Competitive Cheerleading vs. School Cheerleading


What is Competitive Cheerleading?

Competition cheer, also known as All Star cheerleading is made up of squads of girls and/or boys ranging from ages 3-18 (as a side note there is a division called ‘cheerleadingworldsopen’ in which there is no upper age limit) who perform a choreographed routine. This routine is 2 minutes and 30 seconds of advanced stunting, tumbling, jumping and dancing. In addition, this type of cheerleading’s main purpose is to perform and compete this routine. The difficulty of the routine depends upon what level that team is competing at ranging from 1-6. There is no chanting or cheering for any said athletic team. Competitive cheerleading is a sport that is quite progressive and takes a broad skill set when trying out for a team. For more information on how to nail cheerleading tryouts check out our ebook Secrets to Making the Cheer Squad.

What is School or Sideline Cheerleading?

Like competitive cheer, school cheer can also consist of stunting, jumping and tumbling. Although for the most part it is done along the sidelines of that schools sporting event. Sideline cheerleaders primary purpose is to involve the crowd involved in cheerinhqdefaultg on the team by chanting and cheering. School cheerleaders might also attend competitions secondary to sidelining in which they compete against other school cheerleading squads. In most scenarios sideline cheerleading is considered a club rather than a sport although most squads do hold tryouts.

School and Competitive: Differences 

As discussed earlier the essential differences between school cheerleading and competitive cheerleading is that school cheerleading’s main purpose is to cheer on the sidelines of games and sporting events, while competitive cheerleading’s main purpose is to compete and perform their practiced routine. Another key difference between the two groups is the fact that competitive cheerleading starts with cheerleaders as young as 3 years old, while on average school cheerleading does not begin until junior high or middle school. Likewise competitive cheerleading is considered a sport and school/sideline cheer is more so considered a club. However, both of these types of cheerleading take considerable talent and dedication. Wither you are trying out for school or competitive cheer you will benefit greatly from checking out Secrets to Making the Cheer Squad eBook.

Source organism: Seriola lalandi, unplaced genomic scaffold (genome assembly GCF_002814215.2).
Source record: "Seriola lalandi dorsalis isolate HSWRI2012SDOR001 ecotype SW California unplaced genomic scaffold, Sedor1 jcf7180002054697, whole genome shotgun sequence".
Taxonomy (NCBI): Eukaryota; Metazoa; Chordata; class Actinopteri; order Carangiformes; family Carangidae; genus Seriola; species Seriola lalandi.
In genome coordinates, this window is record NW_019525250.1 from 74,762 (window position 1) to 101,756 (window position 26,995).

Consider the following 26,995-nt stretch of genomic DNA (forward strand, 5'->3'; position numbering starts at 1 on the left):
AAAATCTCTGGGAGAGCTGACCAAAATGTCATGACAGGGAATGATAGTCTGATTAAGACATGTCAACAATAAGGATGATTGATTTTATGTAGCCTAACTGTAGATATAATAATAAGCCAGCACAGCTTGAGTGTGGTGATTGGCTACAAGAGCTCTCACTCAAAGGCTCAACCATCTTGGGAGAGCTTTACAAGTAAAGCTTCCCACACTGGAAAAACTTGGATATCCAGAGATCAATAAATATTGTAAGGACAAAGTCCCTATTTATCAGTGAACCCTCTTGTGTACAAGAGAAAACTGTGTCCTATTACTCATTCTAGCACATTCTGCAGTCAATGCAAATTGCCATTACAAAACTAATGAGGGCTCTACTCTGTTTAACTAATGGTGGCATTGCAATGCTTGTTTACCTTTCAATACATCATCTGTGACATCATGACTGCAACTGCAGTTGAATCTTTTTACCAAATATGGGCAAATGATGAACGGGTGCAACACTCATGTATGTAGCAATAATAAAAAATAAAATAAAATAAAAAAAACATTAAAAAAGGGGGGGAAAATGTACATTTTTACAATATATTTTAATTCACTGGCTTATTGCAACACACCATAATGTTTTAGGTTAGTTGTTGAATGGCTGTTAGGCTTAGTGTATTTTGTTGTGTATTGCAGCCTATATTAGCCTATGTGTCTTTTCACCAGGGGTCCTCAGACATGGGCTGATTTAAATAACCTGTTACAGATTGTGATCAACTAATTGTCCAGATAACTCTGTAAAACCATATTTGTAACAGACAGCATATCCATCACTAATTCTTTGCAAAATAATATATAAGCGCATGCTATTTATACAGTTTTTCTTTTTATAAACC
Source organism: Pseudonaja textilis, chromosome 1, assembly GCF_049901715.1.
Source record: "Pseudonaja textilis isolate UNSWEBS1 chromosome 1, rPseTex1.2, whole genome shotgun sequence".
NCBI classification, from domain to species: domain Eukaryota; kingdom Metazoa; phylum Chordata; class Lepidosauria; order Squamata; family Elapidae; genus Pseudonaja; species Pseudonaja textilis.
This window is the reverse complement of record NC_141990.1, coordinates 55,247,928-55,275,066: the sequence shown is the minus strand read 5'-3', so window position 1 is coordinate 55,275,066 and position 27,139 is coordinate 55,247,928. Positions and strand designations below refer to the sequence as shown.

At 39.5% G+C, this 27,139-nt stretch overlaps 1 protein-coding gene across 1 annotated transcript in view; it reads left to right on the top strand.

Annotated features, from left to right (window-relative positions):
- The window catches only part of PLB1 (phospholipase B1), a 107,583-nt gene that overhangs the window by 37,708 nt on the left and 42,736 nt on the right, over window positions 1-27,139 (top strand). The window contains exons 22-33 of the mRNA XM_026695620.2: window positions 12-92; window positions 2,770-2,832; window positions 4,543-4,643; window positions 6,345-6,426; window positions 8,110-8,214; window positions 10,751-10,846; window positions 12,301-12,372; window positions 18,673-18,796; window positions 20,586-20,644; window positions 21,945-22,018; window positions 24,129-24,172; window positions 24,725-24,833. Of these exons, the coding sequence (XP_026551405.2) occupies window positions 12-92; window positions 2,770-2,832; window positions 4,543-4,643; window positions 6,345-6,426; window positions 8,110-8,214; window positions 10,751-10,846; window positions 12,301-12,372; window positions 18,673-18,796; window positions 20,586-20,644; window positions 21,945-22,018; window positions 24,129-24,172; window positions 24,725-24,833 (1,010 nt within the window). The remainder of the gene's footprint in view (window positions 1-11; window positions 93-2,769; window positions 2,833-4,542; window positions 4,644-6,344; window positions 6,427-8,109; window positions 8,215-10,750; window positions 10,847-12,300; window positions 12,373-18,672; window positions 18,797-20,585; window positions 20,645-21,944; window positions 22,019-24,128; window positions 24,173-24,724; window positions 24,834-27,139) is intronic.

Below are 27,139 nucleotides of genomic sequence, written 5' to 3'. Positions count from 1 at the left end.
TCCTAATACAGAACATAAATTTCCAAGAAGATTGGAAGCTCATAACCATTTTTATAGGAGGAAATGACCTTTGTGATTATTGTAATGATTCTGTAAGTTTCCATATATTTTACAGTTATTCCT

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2 Responses to “Competitive Cheerleading vs. School Cheerleading”

  1. markie May 23, 2016 at 1:52 pm #

    i am doing a class projet and this really did help me thank you

  2. markie May 23, 2016 at 1:53 pm #

    thank you so much because i am doing a research project in class and this really helped me for one of my research questions.

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